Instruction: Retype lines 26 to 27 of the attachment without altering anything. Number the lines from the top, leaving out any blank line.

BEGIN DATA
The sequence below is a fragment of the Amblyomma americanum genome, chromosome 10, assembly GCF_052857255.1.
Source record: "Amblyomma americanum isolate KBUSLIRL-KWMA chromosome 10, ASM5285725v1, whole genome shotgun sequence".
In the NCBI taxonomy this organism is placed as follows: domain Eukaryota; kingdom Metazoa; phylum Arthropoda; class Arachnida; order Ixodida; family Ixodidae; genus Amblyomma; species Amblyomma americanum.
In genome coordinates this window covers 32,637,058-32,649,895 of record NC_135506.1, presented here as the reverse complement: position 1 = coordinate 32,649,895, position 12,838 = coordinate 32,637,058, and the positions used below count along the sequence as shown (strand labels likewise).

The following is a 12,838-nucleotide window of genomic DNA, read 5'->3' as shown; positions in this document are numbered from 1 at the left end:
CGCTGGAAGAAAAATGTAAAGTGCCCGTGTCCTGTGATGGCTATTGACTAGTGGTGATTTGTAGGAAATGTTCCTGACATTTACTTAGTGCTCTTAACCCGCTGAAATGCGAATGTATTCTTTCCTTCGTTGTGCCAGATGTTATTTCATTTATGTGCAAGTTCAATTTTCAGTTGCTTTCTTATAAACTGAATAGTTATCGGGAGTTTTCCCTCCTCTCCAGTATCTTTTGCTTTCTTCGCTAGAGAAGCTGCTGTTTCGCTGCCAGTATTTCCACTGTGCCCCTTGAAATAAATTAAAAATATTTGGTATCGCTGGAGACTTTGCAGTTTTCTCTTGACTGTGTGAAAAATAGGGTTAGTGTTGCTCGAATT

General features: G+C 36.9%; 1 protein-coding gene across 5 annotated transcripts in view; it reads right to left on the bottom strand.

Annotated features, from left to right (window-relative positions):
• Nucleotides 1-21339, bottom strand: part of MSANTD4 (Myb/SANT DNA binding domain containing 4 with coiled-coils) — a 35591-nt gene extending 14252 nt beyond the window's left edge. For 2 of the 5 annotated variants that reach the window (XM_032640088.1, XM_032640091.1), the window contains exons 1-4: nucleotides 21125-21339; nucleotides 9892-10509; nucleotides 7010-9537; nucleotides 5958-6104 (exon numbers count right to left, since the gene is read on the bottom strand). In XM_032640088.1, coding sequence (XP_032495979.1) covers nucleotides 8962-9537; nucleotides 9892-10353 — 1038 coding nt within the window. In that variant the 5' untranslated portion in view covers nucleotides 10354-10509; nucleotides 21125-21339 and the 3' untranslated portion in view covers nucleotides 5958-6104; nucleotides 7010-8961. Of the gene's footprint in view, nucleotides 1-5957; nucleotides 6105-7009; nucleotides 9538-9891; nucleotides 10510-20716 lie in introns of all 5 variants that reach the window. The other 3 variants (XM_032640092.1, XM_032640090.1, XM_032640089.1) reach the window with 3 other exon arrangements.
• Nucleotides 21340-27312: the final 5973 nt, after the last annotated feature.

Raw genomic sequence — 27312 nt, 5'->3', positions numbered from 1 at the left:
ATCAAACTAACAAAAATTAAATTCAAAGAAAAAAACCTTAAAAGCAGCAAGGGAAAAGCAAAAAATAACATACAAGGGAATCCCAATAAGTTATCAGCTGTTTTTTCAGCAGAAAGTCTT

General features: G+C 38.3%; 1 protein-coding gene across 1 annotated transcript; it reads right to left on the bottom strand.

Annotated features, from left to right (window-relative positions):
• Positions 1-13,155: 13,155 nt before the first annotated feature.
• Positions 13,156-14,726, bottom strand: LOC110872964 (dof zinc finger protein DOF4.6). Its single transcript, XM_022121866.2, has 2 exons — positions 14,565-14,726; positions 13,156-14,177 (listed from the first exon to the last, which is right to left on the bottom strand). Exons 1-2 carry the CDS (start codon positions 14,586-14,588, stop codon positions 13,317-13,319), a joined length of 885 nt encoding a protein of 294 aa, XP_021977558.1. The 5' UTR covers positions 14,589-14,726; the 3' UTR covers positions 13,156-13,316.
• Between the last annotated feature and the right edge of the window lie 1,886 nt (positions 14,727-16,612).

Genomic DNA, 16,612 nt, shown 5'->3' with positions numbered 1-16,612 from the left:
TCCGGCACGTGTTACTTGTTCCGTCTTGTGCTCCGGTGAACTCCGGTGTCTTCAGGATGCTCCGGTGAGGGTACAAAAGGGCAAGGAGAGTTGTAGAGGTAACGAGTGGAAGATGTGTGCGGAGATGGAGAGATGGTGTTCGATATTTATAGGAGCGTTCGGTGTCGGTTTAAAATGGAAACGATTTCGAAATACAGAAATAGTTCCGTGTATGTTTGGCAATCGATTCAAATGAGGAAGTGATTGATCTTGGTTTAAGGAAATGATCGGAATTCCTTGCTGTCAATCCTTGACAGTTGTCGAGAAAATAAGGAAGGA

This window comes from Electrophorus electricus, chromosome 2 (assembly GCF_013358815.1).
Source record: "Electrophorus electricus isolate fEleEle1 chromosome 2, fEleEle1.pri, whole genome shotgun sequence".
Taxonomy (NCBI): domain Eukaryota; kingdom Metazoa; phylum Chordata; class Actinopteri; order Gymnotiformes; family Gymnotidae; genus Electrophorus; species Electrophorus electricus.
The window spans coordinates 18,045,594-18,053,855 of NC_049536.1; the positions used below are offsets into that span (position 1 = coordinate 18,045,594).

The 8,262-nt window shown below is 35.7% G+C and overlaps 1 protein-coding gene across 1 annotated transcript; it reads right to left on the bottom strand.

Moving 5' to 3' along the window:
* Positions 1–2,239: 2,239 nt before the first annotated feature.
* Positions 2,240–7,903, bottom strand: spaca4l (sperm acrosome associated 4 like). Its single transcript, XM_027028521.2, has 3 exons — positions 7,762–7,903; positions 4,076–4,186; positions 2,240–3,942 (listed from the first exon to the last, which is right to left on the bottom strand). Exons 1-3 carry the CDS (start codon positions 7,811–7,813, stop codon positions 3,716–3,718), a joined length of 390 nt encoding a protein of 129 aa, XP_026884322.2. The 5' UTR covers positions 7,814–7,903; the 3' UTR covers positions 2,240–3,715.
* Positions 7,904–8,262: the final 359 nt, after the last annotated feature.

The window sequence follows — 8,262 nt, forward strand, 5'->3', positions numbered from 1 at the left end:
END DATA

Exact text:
* Positions 1–2,239: 2,239 nt before the first annotated feature.
* Positions 2,240–7,903, bottom strand: spaca4l (sperm acrosome associated 4 like). Its single transcript, XM_027028521.2, has 3 exons — positions 7,762–7,903; positions 4,076–4,186; positions 2,240–3,942 (listed from the first exon to the last, which is right to left on the bottom strand). Exons 1-3 carry the CDS (start codon positions 7,811–7,813, stop codon positions 3,716–3,718), a joined length of 390 nt encoding a protein of 129 aa, XP_026884322.2. The 5' UTR covers positions 7,814–7,903; the 3' UTR covers positions 2,240–3,715.